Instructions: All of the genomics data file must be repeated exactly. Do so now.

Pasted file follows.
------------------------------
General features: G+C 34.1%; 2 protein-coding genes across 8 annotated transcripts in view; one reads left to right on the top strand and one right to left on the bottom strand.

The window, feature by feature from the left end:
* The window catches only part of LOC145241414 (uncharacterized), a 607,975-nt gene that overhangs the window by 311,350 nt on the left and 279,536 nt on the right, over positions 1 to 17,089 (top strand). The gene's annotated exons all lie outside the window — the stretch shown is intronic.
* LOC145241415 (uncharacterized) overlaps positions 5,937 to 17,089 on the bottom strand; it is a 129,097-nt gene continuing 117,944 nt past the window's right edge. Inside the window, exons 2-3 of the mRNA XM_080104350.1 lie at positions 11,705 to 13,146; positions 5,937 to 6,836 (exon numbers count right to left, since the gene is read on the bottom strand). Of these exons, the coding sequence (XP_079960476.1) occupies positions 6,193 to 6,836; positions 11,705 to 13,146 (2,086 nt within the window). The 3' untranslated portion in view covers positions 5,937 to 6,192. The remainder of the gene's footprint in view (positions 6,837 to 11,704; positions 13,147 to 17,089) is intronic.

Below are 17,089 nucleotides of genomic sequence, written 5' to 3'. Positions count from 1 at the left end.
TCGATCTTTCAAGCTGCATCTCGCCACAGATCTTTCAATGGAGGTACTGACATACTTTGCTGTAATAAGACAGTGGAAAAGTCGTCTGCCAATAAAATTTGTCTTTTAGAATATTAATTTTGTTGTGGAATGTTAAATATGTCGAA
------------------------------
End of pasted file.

General features: G+C 34.1%; 2 protein-coding genes across 8 annotated transcripts in view; one reads left to right on the top strand and one right to left on the bottom strand.

The window, feature by feature from the left end:
* The window catches only part of LOC145241414 (uncharacterized), a 607,975-nt gene that overhangs the window by 311,350 nt on the left and 279,536 nt on the right, over positions 1 to 17,089 (top strand). The gene's annotated exons all lie outside the window — the stretch shown is intronic.
* LOC145241415 (uncharacterized) overlaps positions 5,937 to 17,089 on the bottom strand; it is a 129,097-nt gene continuing 117,944 nt past the window's right edge. Inside the window, exons 2-3 of the mRNA XM_080104350.1 lie at positions 11,705 to 13,146; positions 5,937 to 6,836 (exon numbers count right to left, since the gene is read on the bottom strand). Of these exons, the coding sequence (XP_079960476.1) occupies positions 6,193 to 6,836; positions 11,705 to 13,146 (2,086 nt within the window). The 3' untranslated portion in view covers positions 5,937 to 6,192. The remainder of the gene's footprint in view (positions 6,837 to 11,704; positions 13,147 to 17,089) is intronic.

Below are 17,089 nucleotides of genomic sequence, written 5' to 3'. Positions count from 1 at the left end.
TCGATCTTTCAAGCTGCATCTCGCCACAGATCTTTCAATGGAGGTACTGACATACTTTGCTGTAATAAGACAGTGGAAAAGTCGTCTGCCAATAAAATTTGTCTTTTAGAATATTAATTTTGTTGTGGAATGTTAAATATGTCGAA